If Netflix thought slapping its brand name on its new mobile games was enough to make its mark, the streaming service should think again.
None of the games Netflix launched on Nov. 2 have caught fire in the marketplace as of yet, according to data provided exclusively to Variety Intelligence Platform by Sensor Tower.
But that’s not necessarily cause for alarm at Netflix, which is just dipping its foot in games for the first time. Netflix in early November launched its first slate of mobile titles, made up of two “Stranger Things” games and three other casual mobile games not based on Netflix IP, like a simple basketball game (“Shooting Hoops”) and card game (“Card Blast!”).
Of the first five mobile games Netflix released, consumers worldwide have mostly gravitated toward the two “Stranger Things” games.
Aside from a small fraction of exceptions like overnight sensation “Genshin Impact,” which counted 16.3 million worldwide downloads during its first full month in October 2020, mobile gaming apps usually aren’t able to rank among the most downloaded gaming apps during launch month, Sensor Tower told VIP+.
But “Stranger Things: 1984” and “Stranger Things 3: The Game” still stand as the streamer’s globally most downloaded mobile gaming apps between Nov. 1 and Dec. 12, per Sensor Tower.
You’d expect apps that launched earlier to have more lifetime downloads than apps that have been out for less time. But Sensor Tower’s data also shows that of the 10 mobile gaming apps Netflix has launched (which includes titles like “Asphalt Xtreme” and “Dominos Cafe“), the “Stranger Things” titles had the two highest download totals in the first week following debut.
The mostly simple swipe-and-tap puzzle/strategy games not based on original IP from Netflix may hint at who the streamer is hoping to initially attract to its mobile titles. For example, perhaps it is interested in having its mobile games appeal to subs in international markets of priority where mobile gaming is growing quickly, like India.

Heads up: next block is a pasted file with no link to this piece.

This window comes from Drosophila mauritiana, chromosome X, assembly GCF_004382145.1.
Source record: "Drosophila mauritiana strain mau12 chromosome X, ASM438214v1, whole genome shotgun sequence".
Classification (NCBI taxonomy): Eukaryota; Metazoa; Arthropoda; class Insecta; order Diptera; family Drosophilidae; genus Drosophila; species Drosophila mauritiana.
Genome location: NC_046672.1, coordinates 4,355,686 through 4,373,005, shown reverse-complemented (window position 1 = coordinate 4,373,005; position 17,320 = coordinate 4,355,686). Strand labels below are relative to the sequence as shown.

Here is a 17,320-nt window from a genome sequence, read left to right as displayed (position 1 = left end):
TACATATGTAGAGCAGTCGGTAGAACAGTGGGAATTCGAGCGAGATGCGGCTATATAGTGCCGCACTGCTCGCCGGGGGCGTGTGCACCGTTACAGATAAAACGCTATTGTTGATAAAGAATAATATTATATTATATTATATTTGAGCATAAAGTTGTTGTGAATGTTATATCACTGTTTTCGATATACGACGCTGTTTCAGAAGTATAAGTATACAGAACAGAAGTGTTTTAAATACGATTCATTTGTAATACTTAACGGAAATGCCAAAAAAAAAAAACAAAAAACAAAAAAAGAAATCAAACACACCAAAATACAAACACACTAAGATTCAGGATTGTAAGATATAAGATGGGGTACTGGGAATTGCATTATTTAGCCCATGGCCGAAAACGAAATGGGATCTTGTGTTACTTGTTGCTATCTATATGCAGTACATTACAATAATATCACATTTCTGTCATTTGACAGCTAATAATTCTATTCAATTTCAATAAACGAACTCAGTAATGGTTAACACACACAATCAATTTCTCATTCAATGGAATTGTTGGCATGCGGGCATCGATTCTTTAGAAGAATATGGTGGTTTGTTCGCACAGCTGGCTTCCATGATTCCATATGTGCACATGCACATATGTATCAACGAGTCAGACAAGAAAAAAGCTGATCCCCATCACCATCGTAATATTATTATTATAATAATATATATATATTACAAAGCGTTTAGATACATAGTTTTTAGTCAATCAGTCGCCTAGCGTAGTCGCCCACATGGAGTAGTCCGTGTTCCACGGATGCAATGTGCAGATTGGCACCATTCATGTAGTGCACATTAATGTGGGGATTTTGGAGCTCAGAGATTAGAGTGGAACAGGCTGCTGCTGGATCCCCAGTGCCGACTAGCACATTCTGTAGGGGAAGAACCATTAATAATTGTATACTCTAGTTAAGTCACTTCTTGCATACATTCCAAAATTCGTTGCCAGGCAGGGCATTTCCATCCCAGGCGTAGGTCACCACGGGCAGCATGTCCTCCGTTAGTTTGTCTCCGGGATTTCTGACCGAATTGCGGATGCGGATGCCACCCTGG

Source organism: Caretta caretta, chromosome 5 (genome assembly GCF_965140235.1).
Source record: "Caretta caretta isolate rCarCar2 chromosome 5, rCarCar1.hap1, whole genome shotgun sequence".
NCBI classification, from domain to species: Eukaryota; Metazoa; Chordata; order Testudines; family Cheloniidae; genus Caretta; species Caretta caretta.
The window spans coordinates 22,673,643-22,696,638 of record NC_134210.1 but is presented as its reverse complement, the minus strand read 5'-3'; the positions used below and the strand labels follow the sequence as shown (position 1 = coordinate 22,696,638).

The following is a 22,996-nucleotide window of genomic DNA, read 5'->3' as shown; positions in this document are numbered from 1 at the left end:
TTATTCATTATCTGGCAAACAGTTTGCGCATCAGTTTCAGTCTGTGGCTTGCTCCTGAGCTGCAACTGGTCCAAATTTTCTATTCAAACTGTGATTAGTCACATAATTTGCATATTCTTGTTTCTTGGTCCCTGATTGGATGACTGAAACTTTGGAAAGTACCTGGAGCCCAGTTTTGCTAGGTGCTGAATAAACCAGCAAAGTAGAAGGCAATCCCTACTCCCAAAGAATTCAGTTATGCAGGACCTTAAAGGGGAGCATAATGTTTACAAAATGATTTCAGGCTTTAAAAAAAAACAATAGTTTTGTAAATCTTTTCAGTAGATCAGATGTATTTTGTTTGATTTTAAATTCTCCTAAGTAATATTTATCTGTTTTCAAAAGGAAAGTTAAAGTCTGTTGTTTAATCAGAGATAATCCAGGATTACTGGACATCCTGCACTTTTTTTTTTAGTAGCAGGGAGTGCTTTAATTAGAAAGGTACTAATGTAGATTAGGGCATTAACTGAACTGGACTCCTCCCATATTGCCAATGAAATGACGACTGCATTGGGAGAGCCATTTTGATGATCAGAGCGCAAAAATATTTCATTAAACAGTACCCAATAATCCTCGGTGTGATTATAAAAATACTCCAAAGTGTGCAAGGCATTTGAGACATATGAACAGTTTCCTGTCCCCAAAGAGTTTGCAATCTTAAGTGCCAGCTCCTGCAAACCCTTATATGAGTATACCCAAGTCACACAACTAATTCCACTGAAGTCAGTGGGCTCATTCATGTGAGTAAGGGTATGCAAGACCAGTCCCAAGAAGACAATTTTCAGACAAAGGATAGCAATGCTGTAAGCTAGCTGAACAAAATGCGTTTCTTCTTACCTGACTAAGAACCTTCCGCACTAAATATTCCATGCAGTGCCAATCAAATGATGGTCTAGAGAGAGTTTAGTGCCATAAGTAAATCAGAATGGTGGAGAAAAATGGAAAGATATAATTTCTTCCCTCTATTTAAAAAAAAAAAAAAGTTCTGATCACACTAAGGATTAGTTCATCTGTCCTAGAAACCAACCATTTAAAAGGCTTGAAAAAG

The Boston Consulting Group and VC firm Sequoia India in November predicted mobile gaming revenue in India will reach $5 billion by 2025, up from $1 billion in 2020. Netflix has said that it doesn’t plan on charging for its games, but it could still capitalize on this growing mobile gaming market in India by having titles of its own available for download there.
And targeting users abroad is a necessity for Netflix, which can only attribute about 1% of its net paid subscriber growth during the first three quarters of 2021 to subs in the U.S./Canada region.
Meanwhile, Netflix may also be looking at some of its initial mobile games as something that can be attractive to parents to let their younger children play. It might be easier to occupy a few minutes of a young kid’s time here-and-there with some casual “Bowling Ballers” or ”Shooting Hoops,” rather than a complex role-playing game that requires minutes just to walk a player through a tutorial.
Of course, it’s been less than two months since Netflix officially launched its initial slate of mobile games to Android and iOS users globally.
And there are currently some more complex Netflix mobile games that follow a story or have more sophisticated graphics, like the “Stranger Things” titles and “Asphalt Xtreme” in particular. It’s likely Netflix will eventually release more elaborate mobile games tied to its bigger originals, such as “Money Heist” or “Bridgerton.”
Moreover, the company did indicate it would take a measured approach to gaming. In the Q2 earnings report confirming a push into gaming, Netflix said that “we think the time is right to learn more about how our members value games.”